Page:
New Yorkers protest homophobia by kissing in the rain

New Yorkers protest homophobia by kissing in the rain
Here, queer and visible — LGBTQ+ campaigners descended on Uzbekistan's consulate in New York City this weekend, to protest the country's state-sponsored homophobia and violence.

Uzbekistan’s consulate in New York is on 2nd Avenue, just a single block away from the world headquarters of the United Nations. It’s a geography that ordinarily makes sense – diplomats and politicians close by to the world’s foremost international organisation. But despite their proximity, there’s an uncomfortable reality being all too often ignored, according to the fifty or so people gathered in the rain on a Sunday afternoon at the consulate door.

Freelance Freelance

Organised by the RUSA LGBT and New York group “Voices 4” – a non-violent advocacy group committed to using direct action to achieve global queer liberation – campaigners held a rally and kiss in here this Sunday, hoping to draw attention to the state-sponsored violence against the LGBTQ+ communities of Uzbekistan, Azerbaijan and Tajikistan. Each is a member of the United Nations.

In Uzbekistan, same sex relationships between two men can are punishable by up to three years in prison, although reports of abuse and violence are also commonplace. In Azerbaijan homosexuality isn’t criminalised, although when the state is rounding up queer and trans people, before imprisoning and fining them, it may as well be. It was only a few months ago that the authorities in Tajikistan – another country in Central Asia – drew up a register of 367 allegedly gay citizens, suggesting they’d be required to be tested to avoid “the spread of sexually-transmitted diseases”.

Freelance Freelance

Despite the downpour, members of the group made speeches, reading out testimonies from those who had escaped the violence and persecution in these countries. “The actions against LGBTQIA+ people taken by the Governments of these countries are violating all international human rights statutes, laws, and declarations, and the governments must be held accountable for their unjust and inhumane policies,” a spokesperson for Voices4 explains.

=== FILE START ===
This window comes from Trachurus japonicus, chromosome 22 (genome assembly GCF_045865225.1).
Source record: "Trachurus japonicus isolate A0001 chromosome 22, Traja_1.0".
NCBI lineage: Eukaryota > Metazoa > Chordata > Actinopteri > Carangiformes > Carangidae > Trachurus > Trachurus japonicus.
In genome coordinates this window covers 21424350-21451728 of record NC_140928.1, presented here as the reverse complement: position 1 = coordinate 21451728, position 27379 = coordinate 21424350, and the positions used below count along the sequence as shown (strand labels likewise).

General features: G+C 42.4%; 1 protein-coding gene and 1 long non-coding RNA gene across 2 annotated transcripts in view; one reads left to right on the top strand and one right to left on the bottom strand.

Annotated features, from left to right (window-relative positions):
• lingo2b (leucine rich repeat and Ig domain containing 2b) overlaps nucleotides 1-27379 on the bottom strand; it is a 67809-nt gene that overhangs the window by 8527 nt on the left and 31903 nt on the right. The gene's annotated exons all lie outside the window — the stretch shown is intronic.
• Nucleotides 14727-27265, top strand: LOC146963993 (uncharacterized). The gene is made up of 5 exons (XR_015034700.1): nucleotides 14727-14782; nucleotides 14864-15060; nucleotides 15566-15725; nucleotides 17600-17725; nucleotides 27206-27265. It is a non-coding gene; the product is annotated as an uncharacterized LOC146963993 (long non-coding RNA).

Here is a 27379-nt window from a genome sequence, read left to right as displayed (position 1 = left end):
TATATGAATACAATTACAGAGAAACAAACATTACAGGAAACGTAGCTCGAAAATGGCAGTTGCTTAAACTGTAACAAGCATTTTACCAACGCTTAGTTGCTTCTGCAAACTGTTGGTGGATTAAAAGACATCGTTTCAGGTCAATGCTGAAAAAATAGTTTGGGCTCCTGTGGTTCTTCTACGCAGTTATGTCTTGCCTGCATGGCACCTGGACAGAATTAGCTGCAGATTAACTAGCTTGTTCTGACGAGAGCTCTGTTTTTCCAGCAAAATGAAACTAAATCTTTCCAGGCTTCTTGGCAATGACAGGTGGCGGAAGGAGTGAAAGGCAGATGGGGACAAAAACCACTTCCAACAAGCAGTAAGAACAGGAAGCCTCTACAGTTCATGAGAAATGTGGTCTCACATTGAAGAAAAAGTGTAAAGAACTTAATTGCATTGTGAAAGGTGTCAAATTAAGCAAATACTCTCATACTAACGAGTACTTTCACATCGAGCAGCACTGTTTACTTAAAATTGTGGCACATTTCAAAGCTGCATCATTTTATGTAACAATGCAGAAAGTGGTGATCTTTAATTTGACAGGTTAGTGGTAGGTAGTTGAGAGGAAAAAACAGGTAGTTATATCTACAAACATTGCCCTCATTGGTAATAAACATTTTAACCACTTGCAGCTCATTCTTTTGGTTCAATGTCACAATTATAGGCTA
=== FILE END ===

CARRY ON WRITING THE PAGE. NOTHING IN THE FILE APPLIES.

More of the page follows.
Once the speaking was over, it was time to pucker up – an unapologetic act of defiance on the doorstep of homophobia.

Photographer Andrew Lamberson headed along to join them.

Freelance Freelance Freelance Freelance Freelance Freelance Freelance Freelance Freelance Freelance

Enjoyed this article? Like Huck on Facebook or follow us on Twitter.

Latest on Huck

In photos: Three decades of Glastonbury Festival’s people and subcultures
Photography

In photos: Three decades of Glastonbury Festival’s people and subcultures

A new photobook explores the unique cultural experience and communal spirit found at the UK’s largest festival.

Written by: Isaac Muk

Surreal scenes from the streets of Tokyo
Photography

Surreal scenes from the streets of Tokyo

A new book by photographer Feng Li uses images of strange encounters to explore the historical centre of street photography.

Written by: Isaac Muk

Re-enchanted England: Exploring Paganism and Folklore
Culture

Re-enchanted England: Exploring Paganism and Folklore

A new book dives into the ancient traditions and rituals that many are turning to in an age of uncertainty, crisis and climate breakdown.

Written by: Thomas Andrei

Inside London’s Museum of Sex
Culture

Inside London’s Museum of Sex

For two days only a derelict house in south east London will become a hub of artwork exploring eroticism, sexuality, gender, and the body.

Written by: Brit Dawson

Why is Neil Diamond’s mega-hit ‘Sweet Caroline’ so intoxicating for sports fans?
Outdoors

Why is Neil Diamond’s mega-hit ‘Sweet Caroline’ so intoxicating for sports fans?

During this summer’s edition of the Euros, one certainty is the ubiquity of Diamond’s 1969 hit. But how and why did it gain such a storied place in England fans’ hearts? Jimmy McIntosh investigates.

Written by: Jimmy McIntosh

Can things only get better, again?
Election 2024

Can things only get better, again?

With the re-emergence of D:Ream’s euphoric 1993 hit and a ’97 style Labour landslide looking likely, Hannah Ewens dives deep into the creation of Cool Britannia, and asks experts whether it could be repeated again.

Written by: Hannah Ewens

Sign up to our newsletter

Issue 80: The Ziwe issue

Buy it now